Like his fellow critics-cum-essayists Greil Marcus and Greg Tate, Sragow is eager to locate highbrow cultural resonance in a popular art form thought by many to be particularly lacking in depth. His weekly one-page treatises are always interesting, even when he's all wrong.
That's what makes "Identity Crisis" (Sept. 24) such a disappointing, fascinating mess. For the first time in my own experience as a Sragow reader, Michael sounded like a, well, critic. His methodology -- inserting intriguing pop-cultural references (Face/Off, Tom Hanks, Mall of America) into a pre-developed construct (the American movie, and thus the American way of life [or vice versa], is spiraling toward a "unifying banality" epitomized by megamalls) smacks of the same tired intellectual hucksterism usually employed by critics about half as smart as Sragow.
But the failures of this piece go beyond method and execution and well into a sort of ironic tragedy. "Identity Crisis" seems to suffer a crisis of its own about halfway through. With each puzzling numbered and titled "section," the essay loses more and more clarity, prompting the reader to reflect on Sragow's own "fugue" state. Is "Identity Crisis," with its colorful, Hollywood-style cover graphics, movie-star snapshots, five-star vocab, literati quotes, pull quotes, grand design, and absence of substance, merely a perverse example of Sragow's very concerns? If a piece includes enough intellectual pretense, such as important-sounding subtitles and Shakespeare quotes, will America's mall-walkers accept it as quality writing? Did Sragow purposefully give us a piece full of sound and fury, signifying you-know-what?
I'm still a Sragow fan, of course. I look forward to Michael's next feature-length piece, and count this one as a truly bizarre aberration.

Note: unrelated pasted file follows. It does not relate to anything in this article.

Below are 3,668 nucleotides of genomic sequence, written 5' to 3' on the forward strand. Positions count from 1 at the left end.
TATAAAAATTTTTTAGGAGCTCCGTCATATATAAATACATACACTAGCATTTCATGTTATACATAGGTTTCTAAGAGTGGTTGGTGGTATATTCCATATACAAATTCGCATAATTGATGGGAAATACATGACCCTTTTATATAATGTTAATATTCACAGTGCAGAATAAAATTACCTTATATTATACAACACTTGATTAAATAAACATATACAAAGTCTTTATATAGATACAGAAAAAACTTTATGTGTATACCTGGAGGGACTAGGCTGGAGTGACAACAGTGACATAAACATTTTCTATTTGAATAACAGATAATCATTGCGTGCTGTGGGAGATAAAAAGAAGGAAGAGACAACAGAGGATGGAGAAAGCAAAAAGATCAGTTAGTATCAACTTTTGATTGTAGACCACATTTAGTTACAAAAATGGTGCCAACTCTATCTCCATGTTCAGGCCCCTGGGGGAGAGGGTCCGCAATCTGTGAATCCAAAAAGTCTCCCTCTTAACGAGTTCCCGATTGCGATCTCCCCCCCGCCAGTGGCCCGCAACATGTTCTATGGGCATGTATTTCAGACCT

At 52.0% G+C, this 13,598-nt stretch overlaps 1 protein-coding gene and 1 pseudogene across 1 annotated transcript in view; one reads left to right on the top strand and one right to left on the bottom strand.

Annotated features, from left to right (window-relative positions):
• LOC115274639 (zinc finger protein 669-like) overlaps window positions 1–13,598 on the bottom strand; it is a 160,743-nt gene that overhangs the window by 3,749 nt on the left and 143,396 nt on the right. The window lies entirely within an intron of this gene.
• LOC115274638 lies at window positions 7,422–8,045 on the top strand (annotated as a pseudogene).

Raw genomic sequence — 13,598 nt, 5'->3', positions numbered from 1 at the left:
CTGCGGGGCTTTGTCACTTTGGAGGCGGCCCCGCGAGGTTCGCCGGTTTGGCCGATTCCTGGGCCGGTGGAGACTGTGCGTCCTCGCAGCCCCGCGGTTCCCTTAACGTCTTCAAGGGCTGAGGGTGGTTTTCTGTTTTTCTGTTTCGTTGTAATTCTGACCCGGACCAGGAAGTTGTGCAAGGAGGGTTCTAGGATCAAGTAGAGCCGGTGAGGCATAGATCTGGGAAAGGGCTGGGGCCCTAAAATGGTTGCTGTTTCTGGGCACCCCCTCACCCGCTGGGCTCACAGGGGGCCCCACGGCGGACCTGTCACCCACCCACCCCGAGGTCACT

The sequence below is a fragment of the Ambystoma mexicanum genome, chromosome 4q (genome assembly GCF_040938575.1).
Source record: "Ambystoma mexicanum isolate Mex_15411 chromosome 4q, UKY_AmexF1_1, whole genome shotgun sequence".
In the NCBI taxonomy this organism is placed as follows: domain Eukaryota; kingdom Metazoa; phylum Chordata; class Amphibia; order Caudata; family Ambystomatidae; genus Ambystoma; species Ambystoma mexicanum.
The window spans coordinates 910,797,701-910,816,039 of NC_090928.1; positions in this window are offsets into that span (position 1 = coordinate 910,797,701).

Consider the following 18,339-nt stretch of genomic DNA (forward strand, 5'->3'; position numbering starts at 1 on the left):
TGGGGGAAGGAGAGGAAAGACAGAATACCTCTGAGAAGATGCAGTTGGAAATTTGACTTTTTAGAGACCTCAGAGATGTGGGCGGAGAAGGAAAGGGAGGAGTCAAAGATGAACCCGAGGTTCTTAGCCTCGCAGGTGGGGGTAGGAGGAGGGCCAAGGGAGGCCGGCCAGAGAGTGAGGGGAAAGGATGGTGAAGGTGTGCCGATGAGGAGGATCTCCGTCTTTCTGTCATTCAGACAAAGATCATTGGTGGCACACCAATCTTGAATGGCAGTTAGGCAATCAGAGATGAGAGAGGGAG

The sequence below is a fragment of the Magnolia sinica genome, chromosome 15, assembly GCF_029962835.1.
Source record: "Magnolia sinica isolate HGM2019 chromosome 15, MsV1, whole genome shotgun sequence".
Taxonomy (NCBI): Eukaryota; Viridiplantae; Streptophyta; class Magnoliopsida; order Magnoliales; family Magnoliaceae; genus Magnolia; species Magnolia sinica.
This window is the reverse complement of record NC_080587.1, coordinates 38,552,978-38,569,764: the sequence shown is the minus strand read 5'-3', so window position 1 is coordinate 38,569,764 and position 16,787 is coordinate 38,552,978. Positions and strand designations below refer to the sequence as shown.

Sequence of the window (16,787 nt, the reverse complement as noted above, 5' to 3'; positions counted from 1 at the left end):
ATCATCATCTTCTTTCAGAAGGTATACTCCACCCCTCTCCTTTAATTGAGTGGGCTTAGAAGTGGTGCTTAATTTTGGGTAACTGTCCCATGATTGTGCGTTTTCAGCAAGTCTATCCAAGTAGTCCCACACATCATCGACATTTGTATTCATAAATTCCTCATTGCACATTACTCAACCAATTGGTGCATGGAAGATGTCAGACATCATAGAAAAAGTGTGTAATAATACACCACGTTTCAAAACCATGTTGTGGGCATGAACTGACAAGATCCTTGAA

South San Francisco
Thank you for printing Tara Shioya's article on police brutality in Sonoma County ("Duck! You're in Wine Country," Sept. 17). The urban Bay Area needs to know about the depth of racism and corruption that occurs only one hour north of the Golden Gate Bridge.
Police officers are being given the power of judge, jury, and executioner, and the public is conned into thinking that this somehow makes our world a safer place.
P.S. We tried to get the Bay Guardian to cover this story months ago, but the reporter wanted us to do the research and info-gathering. Thank you to Shioya for her work.
Salomon Hernandez Justice Committee/
El Comite por Justicia Para Salomon
Due to a production error, the last name of the writer of the epigraph in last week's cover story, "Identity Crisis," was lopped off. The full name is De Crevecoeur.
The Sept. 3 Bay View on tradable pollution credits, "The Sky's the Limit," stated that polluters in the program could only use the Pacific Stock Exchange auction. They can also trade credits through brokers or among themselves. SF Weekly apologizes for the error.